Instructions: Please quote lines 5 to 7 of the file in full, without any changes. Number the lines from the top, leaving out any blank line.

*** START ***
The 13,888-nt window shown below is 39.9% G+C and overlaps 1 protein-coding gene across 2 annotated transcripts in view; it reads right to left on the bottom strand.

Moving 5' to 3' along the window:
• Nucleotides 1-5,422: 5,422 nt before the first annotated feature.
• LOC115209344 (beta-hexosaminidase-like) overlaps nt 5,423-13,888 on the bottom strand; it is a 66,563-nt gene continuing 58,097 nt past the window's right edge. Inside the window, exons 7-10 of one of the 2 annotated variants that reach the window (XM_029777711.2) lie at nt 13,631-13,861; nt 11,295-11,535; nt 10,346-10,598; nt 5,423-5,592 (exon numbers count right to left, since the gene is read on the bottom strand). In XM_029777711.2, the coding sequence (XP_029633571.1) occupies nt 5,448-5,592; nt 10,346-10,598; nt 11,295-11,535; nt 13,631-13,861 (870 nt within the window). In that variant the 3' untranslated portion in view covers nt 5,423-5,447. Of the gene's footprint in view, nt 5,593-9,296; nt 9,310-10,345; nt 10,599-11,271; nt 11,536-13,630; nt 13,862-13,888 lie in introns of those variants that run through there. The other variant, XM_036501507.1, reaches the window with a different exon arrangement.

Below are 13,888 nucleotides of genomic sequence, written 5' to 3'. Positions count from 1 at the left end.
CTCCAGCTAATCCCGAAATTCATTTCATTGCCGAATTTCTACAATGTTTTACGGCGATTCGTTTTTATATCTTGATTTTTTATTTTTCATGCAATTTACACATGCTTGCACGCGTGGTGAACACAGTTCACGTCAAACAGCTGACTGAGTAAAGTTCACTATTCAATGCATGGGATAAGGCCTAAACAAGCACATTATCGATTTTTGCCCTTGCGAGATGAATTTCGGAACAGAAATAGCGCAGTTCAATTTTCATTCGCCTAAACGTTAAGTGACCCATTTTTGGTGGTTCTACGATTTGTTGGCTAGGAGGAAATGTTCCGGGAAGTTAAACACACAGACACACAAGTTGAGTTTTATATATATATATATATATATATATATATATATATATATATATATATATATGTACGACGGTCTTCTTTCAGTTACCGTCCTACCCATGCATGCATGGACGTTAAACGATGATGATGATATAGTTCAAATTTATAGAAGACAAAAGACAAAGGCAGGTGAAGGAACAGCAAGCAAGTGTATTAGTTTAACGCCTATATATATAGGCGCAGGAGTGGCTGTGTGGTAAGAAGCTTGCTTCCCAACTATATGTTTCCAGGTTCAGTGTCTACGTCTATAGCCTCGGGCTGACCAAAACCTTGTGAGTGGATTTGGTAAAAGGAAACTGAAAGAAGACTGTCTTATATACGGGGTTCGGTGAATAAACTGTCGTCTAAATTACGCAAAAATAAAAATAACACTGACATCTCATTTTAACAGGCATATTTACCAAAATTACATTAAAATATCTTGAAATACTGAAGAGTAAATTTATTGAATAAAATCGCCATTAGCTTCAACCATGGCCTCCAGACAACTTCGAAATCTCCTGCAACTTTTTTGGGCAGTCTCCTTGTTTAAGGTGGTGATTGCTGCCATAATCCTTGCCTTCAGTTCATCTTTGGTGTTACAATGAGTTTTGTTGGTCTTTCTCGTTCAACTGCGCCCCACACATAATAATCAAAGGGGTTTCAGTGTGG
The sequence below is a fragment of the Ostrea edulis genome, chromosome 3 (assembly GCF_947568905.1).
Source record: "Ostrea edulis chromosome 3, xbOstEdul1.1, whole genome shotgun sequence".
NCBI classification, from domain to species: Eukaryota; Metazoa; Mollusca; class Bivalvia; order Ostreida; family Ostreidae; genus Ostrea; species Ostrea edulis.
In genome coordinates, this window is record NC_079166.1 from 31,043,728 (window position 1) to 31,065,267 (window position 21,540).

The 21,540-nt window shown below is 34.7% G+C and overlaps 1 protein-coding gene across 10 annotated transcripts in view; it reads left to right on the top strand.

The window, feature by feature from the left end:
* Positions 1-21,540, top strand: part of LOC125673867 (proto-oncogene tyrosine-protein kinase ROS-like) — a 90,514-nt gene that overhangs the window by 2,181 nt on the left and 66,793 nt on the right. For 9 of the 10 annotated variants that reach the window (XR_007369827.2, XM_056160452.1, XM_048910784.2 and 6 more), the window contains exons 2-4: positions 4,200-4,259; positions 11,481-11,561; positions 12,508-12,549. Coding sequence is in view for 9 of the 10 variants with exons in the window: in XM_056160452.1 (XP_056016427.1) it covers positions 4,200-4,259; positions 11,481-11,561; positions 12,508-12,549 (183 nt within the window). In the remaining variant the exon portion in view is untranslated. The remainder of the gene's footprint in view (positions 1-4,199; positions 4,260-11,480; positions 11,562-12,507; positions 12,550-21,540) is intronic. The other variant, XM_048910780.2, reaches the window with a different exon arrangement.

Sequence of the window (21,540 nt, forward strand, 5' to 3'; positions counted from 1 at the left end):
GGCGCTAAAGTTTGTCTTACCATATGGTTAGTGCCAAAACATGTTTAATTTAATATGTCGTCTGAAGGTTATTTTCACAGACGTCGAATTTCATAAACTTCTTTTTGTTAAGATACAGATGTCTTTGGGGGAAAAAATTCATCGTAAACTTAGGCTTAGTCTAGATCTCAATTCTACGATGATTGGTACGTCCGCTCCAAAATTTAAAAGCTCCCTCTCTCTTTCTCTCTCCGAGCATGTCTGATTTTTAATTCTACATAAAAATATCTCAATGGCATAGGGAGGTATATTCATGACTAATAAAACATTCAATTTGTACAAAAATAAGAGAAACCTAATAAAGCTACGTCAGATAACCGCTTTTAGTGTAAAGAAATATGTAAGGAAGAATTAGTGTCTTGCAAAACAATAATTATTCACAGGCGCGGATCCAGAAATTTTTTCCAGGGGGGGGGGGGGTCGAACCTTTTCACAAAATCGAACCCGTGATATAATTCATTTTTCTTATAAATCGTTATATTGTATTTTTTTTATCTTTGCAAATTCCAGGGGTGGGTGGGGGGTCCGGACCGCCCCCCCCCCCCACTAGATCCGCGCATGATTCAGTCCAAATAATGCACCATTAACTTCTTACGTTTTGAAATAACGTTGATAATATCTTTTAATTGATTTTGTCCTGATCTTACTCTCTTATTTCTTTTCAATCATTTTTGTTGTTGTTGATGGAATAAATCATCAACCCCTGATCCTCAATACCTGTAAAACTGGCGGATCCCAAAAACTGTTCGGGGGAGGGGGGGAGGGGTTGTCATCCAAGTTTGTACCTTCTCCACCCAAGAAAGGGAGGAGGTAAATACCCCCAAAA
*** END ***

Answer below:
Below are 13,888 nucleotides of genomic sequence, written 5' to 3'. Positions count from 1 at the left end.
CTCCAGCTAATCCCGAAATTCATTTCATTGCCGAATTTCTACAATGTTTTACGGCGATTCGTTTTTATATCTTGATTTTTTATTTTTCATGCAATTTACACATGCTTGCACGCGTGGTGAACACAGTTCACGTCAAACAGCTGACTGAGTAAAGTTCACTATTCAATGCATGGGATAAGGCCTAAACAAGCACATTATCGATTTTTGCCCTTGCGAGATGAATTTCGGAACAGAAATAGCGCAGTTCAATTTTCATTCGCCTAAACGTTAAGTGACCCATTTTTGGTGGTTCTACGATTTGTTGGCTAGGAGGAAATGTTCCGGGAAGTTAAACACACAGACACACAAGTTGAGTTTTATATATATATATATATATATATATATATATATATATATATATATATATATGTACGACGGTCTTCTTTCAGTTACCGTCCTACCCATGCATGCATGGACGTTAAACGATGATGATGATATAGTTCAAATTTATAGAAGACAAAAGACAAAGGCAGGTGAAGGAACAGCAAGCAAGTGTATTAGTTTAACGCCTATATATATAGGCGCAGGAGTGGCTGTGTGGTAAGAAGCTTGCTTCCCAACTATATGTTTCCAGGTTCAGTGTCTACGTCTATAGCCTCGGGCTGACCAAAACCTTGTGAGTGGATTTGGTAAAAGGAAACTGAAAGAAGACTGTCTTATATACGGGGTTCGGTGAATAAACTGTCGTCTAAATTACGCAAAAATAAAAATAACACTGACATCTCATTTTAACAGGCATATTTACCAAAATTACATTAAAATATCTTGAAATACTGAAGAGTAAATTTATTGAATAAAATCGCCATTAGCTTCAACCATGGCCTCCAGACAACTTCGAAATCTCCTGCAACTTTTTTGGGCAGTCTCCTTGTTTAAGGTGGTGATTGCTGCCATAATCCTTGCCTTCAGTTCATCTTTGGTGTTACAATGAGTTTTGTTGGTCTTTCTCGTTCAACTGCGCCCCACACATAATAATCAAAGGGGTTTCAGTGTGG
The sequence below is a fragment of the Ostrea edulis genome, chromosome 3 (assembly GCF_947568905.1).